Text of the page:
2nd Hand Planes

2. hand plane

Several of the world's largest airlines have caused a stir in recent months with their large aircraft orders. Delta's done this before. With one step out of the Delta play-book, United will consider a transaction to buy up to 40 used Airbus aircraft. The purchase of used aircraft is part of the airline's plan to reduce costs and win back investor trust. Supporting costs containment and increasing sales were at the forefront of management's decision to be beaten by analytical experts at the October third quarterly teleconference when they were either not able or not willing to provide detail on United's financing restructuring plan.

Delta Airlines, the market leading company, has significantly higher profits and is known to have added used planes to its portfolio in the past, which does not seem to have been lost on United's senior staff. From 2000 to 2010, Delta expanded its inland fleets to include the Northwest DC-9 and purchased more used planes.

Other airlines used to spend billion of US dollar on new fuel-efficient Boeing 737s and Airbus 320s as anchor for their home fleet. However, when this occurred, the aircraft markets were overrun with older but still survivable MD80, 717 and MD90 aircraft, which Delta took in at rock-bottom rates. Recently, an airline-consultant was cited who said the acquisition of used Airbus aircraft was "a low-cost way to create top capacity" for the troubled United Airlines and would give a much-needed push to the short-haul services.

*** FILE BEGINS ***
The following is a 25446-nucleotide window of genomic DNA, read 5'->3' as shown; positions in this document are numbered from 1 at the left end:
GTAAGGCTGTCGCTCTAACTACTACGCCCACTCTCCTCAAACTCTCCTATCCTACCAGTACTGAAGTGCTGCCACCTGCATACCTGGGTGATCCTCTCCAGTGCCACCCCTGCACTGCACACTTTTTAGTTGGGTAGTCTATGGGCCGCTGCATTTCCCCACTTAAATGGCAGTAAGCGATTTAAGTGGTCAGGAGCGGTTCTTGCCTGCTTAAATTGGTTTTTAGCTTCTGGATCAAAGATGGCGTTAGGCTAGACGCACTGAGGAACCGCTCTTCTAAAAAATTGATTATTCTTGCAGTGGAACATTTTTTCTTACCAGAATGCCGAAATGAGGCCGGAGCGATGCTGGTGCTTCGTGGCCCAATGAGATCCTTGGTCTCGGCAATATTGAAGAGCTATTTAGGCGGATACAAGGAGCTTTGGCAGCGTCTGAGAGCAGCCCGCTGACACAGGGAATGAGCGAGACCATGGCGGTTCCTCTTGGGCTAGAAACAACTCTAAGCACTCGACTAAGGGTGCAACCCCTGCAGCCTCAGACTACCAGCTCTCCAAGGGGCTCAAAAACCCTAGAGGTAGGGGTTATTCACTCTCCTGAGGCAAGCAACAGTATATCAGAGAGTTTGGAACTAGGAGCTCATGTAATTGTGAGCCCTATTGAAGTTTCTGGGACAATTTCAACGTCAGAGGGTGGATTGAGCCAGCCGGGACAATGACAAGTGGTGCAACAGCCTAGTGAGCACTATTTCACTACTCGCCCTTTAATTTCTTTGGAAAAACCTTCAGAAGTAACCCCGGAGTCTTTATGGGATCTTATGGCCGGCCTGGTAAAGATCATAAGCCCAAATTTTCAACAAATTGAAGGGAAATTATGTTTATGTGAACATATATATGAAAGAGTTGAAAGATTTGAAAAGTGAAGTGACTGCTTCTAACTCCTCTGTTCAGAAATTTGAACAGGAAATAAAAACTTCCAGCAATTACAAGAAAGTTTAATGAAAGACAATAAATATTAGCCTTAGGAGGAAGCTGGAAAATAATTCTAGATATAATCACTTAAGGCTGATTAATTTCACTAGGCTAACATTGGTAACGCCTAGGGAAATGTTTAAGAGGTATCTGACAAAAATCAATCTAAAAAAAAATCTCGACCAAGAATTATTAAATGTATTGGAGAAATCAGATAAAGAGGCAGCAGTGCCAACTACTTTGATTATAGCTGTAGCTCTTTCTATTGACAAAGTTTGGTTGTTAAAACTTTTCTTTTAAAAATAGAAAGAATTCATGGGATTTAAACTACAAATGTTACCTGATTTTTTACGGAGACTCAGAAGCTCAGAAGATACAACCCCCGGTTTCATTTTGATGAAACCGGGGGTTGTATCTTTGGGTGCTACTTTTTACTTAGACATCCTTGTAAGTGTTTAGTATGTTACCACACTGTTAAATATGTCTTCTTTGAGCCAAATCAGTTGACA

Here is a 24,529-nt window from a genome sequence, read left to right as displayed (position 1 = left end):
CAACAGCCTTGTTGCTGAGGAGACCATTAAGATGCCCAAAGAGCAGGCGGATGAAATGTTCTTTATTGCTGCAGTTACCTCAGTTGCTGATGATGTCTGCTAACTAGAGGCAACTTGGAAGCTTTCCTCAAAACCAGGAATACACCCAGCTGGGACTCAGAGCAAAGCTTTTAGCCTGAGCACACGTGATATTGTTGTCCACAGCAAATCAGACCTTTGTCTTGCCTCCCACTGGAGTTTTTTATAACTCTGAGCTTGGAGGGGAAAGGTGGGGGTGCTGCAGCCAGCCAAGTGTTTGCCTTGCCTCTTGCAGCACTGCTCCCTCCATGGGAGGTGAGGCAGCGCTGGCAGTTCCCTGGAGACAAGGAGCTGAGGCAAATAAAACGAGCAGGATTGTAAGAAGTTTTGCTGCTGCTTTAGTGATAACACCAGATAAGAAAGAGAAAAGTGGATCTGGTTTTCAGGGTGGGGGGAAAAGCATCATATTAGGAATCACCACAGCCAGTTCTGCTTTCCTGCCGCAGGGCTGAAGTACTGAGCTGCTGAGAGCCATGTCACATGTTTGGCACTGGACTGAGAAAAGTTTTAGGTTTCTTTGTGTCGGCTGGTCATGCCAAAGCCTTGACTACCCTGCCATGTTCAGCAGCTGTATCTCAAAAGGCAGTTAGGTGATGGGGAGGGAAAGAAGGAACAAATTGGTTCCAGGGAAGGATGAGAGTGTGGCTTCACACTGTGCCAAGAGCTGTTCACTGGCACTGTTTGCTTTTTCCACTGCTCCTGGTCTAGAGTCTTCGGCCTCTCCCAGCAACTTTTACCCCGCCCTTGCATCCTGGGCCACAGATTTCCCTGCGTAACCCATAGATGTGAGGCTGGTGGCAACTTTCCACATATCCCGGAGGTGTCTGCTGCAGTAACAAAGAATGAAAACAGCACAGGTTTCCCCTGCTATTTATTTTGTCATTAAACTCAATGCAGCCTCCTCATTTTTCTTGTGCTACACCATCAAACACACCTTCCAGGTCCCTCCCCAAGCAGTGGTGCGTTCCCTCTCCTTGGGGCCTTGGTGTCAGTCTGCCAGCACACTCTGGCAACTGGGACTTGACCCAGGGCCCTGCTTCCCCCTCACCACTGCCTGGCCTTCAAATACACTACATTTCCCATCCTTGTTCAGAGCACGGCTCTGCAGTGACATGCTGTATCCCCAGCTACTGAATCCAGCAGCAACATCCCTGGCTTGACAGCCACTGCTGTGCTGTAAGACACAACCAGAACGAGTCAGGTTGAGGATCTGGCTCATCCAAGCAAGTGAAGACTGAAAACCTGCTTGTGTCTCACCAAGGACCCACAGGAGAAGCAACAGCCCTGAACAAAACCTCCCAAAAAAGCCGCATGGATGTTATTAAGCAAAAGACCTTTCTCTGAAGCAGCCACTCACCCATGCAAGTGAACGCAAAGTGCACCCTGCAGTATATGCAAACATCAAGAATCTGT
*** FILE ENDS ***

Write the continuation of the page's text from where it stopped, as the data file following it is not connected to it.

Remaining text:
There is an undisclosed allegation that aeroplanes owned and controlled by EasyJet, a UK-based low-cost airline, may be the origin of the aeroplanes. The majority of them will be A319s and A320s and will be singles aisles. According to United Piloten, the total number of jet planes to purchase is limited to 30 or 40 at that point in foray.

As there is an upper limit to the number of used aircraft United will buy, the business could actually be done for less money. In general, the aircraft bought are used on home flights, but it is still not clear where United would take them. The only thing United CFO Andrew Levy had to say last summers was that entering the used aircraft business is "an important part of our airline business strategy".

At present, the fair value of a used Airbus A319 is approximately $480 million. Check this out against the $2.7 billion listing for new planes and United's motifs become clear: saving cash, simply and simply. It is not the first that United has ever sold used planes. As early as 2015, the Chinese carrier already acquired used planes from China.

On this occasion, the pilot's note revealing the detail did not make it clear whether this new (or used) series of aircraft was being bought or rented or not. In other ways, United is also focusing on reducing costs. Deliveries of the new two-aisle Airbus A350 have been delayed to 2022.

In addition, United converted the 61 Boeing 737s shipped in November to a more fuel-efficient version.

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